Making a case for the unexplained

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By Josh Adams

It was during the 1950s that Ed Kojder was drawn into the growing discussion of whether life on Earth was unique. Flying saucers, UFO sightings and other phenomena have been reported by millions of people across the globe, and for Kojder, it's tough to ignore those numbers.

"Definitely," Kojder, a Forest Park retiree, said of the possibilities. "Because millions of people can't be wrong."

More than 20 believers and skeptics gathered at the Forest Park Public Library recently to hear one of the state's leading experts on unidentified flying objects, or UFOs. Sam Maranto is the president of Illinois Mutual UFO Network, a chapter of the country's largest organization devoted to understanding what it is that people may be seeing in the sky. Maranto was in Forest Park on Nov. 25 to discuss sightings in the Chicago area.

"We're not alone," Maranto said. "We were never alone."

The UFO investigator focused his presentation on a pair of 2004 sightings just south of the village in Tinley Park. On Aug. 21 and Oct. 31 of that year, dozens of witnesses reported seeing a triangulation of white lights in the night sky. Video footage and photographs of the event came pouring in, and news media in the area reported on the sighting.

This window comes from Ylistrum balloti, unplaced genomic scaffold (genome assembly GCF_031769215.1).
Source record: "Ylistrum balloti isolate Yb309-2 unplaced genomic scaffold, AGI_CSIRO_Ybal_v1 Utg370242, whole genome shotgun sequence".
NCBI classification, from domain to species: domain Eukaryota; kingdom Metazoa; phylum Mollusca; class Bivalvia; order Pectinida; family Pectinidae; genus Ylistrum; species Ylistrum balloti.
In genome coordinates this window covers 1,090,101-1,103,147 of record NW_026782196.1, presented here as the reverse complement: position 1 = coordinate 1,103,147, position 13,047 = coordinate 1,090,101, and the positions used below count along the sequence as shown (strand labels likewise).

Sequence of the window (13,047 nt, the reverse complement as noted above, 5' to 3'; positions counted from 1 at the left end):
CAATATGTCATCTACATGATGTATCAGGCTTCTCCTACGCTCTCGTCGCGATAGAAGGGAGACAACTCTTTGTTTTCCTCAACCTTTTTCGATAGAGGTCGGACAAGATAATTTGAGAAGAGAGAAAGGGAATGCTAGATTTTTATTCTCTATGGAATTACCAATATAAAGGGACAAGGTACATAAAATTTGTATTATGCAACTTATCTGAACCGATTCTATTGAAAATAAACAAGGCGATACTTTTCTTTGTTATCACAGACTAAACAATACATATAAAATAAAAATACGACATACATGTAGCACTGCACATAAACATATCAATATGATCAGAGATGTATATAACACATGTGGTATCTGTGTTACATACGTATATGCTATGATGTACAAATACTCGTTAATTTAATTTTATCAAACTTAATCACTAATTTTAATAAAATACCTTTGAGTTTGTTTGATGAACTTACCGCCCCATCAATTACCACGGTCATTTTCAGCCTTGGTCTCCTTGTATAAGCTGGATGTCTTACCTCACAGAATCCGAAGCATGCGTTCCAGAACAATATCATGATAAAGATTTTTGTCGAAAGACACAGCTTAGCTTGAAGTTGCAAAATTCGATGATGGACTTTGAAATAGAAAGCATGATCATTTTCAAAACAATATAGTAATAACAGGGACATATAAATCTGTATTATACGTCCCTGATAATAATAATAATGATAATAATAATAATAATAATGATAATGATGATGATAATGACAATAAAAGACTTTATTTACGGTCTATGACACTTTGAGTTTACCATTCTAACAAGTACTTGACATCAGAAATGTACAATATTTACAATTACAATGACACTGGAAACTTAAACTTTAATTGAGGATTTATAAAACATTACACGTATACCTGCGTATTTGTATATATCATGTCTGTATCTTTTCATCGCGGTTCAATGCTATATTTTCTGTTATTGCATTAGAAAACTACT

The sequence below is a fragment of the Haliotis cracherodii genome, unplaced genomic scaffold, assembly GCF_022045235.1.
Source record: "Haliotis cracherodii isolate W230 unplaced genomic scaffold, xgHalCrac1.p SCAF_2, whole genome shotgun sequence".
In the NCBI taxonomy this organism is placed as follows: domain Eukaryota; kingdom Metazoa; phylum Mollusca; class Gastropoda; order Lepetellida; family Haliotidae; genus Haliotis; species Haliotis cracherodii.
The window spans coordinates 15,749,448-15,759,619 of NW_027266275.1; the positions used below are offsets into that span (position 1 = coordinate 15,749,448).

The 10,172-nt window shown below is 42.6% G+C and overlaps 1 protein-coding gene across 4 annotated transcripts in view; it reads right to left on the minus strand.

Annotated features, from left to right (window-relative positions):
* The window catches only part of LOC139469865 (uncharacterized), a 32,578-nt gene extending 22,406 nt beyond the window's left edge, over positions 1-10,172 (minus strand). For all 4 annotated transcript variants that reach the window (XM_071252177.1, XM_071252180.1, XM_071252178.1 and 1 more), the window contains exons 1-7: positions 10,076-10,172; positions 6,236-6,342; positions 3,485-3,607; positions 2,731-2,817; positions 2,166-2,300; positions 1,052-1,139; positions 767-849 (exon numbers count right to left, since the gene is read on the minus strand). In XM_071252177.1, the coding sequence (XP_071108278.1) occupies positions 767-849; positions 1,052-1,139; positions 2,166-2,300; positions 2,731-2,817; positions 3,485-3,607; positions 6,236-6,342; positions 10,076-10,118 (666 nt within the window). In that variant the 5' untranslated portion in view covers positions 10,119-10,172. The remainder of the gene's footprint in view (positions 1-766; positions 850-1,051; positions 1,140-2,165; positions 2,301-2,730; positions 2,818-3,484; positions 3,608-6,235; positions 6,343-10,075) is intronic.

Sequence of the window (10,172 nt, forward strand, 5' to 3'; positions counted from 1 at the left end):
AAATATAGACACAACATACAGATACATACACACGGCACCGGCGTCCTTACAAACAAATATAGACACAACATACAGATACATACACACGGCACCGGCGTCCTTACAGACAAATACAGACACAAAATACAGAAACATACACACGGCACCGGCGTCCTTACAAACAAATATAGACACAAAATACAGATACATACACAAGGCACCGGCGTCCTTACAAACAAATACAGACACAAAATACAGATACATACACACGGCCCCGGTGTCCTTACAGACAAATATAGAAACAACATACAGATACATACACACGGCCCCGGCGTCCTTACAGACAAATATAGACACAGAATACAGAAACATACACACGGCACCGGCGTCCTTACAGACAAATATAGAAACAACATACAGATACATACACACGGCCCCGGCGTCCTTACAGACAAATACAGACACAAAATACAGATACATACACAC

A cable television program featured on the History Channel, UFO Hunters, recently leaned on Maranto's information to produce an episode titled "Invasion Illinois."

"This sighting didn't just begin here," Maranto said of the 2004 event. "It took place for a couple days around the world."

According to Maranto, and included in the television show's account, similar incidents were reported on Aug. 19 in St. Paul, Minn., where the lights were observed for more than six hours. People in Texas, Canada and Australia also reported seeing a triangular light pattern shortly before or after witnesses in Tinley Park made headlines.

Chris Lison, a Berwyn resident, counts himself among the believers that there are objects in sky that are not being piloted by anyone here. He does not believe, however, that aliens from another galaxy are behind it all. Lison said he suspects that at some point in the future, humans will master time travel and the unexplained objects we're seeing today may be a product of the future.

He decided to attend the discussion, his first on the subject, after spotting a sign outside the library during his daily commute. Lison said Maranto's presentation was "fantastic."

According to Maranto, the possible explanations for UFOs-aliens and time travel included-are limitless because both space and time are infinite. There is so much that we don't know about the universe, he said.

Audience members milled about afterward and debated the merits of Maranto's presentation. One woman, responding to a more skeptical audience member, said, "I don't believe in the Bible. How can you believe in the Bible and not believe this?"

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